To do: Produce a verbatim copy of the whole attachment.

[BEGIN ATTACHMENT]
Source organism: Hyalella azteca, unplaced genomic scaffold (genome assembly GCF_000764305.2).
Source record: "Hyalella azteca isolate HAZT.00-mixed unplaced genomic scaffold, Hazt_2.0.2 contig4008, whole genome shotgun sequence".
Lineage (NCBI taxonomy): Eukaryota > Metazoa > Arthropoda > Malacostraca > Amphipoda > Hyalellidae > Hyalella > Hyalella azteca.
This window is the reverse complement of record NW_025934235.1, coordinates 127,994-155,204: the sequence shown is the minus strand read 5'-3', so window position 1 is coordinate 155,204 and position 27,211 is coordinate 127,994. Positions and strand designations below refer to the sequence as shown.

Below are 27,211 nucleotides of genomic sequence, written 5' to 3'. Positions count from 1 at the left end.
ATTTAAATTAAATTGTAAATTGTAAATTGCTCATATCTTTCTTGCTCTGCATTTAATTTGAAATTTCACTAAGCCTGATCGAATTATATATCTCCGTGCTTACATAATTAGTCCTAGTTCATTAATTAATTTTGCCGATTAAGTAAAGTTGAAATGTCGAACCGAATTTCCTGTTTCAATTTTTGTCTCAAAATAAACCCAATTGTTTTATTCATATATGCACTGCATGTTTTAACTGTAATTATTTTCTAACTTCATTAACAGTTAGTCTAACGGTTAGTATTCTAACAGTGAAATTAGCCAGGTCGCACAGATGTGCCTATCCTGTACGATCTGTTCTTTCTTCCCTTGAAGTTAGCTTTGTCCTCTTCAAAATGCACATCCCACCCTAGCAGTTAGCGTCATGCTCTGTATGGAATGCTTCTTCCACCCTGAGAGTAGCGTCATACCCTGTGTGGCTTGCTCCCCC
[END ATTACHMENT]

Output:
Source organism: Hyalella azteca, unplaced genomic scaffold (genome assembly GCF_000764305.2).
Source record: "Hyalella azteca isolate HAZT.00-mixed unplaced genomic scaffold, Hazt_2.0.2 contig4008, whole genome shotgun sequence".
Lineage (NCBI taxonomy): Eukaryota > Metazoa > Arthropoda > Malacostraca > Amphipoda > Hyalellidae > Hyalella > Hyalella azteca.
This window is the reverse complement of record NW_025934235.1, coordinates 127,994-155,204: the sequence shown is the minus strand read 5'-3', so window position 1 is coordinate 155,204 and position 27,211 is coordinate 127,994. Positions and strand designations below refer to the sequence as shown.

Below are 27,211 nucleotides of genomic sequence, written 5' to 3'. Positions count from 1 at the left end.
ATTTAAATTAAATTGTAAATTGTAAATTGCTCATATCTTTCTTGCTCTGCATTTAATTTGAAATTTCACTAAGCCTGATCGAATTATATATCTCCGTGCTTACATAATTAGTCCTAGTTCATTAATTAATTTTGCCGATTAAGTAAAGTTGAAATGTCGAACCGAATTTCCTGTTTCAATTTTTGTCTCAAAATAAACCCAATTGTTTTATTCATATATGCACTGCATGTTTTAACTGTAATTATTTTCTAACTTCATTAACAGTTAGTCTAACGGTTAGTATTCTAACAGTGAAATTAGCCAGGTCGCACAGATGTGCCTATCCTGTACGATCTGTTCTTTCTTCCCTTGAAGTTAGCTTTGTCCTCTTCAAAATGCACATCCCACCCTAGCAGTTAGCGTCATGCTCTGTATGGAATGCTTCTTCCACCCTGAGAGTAGCGTCATACCCTGTGTGGCTTGCTCCCCC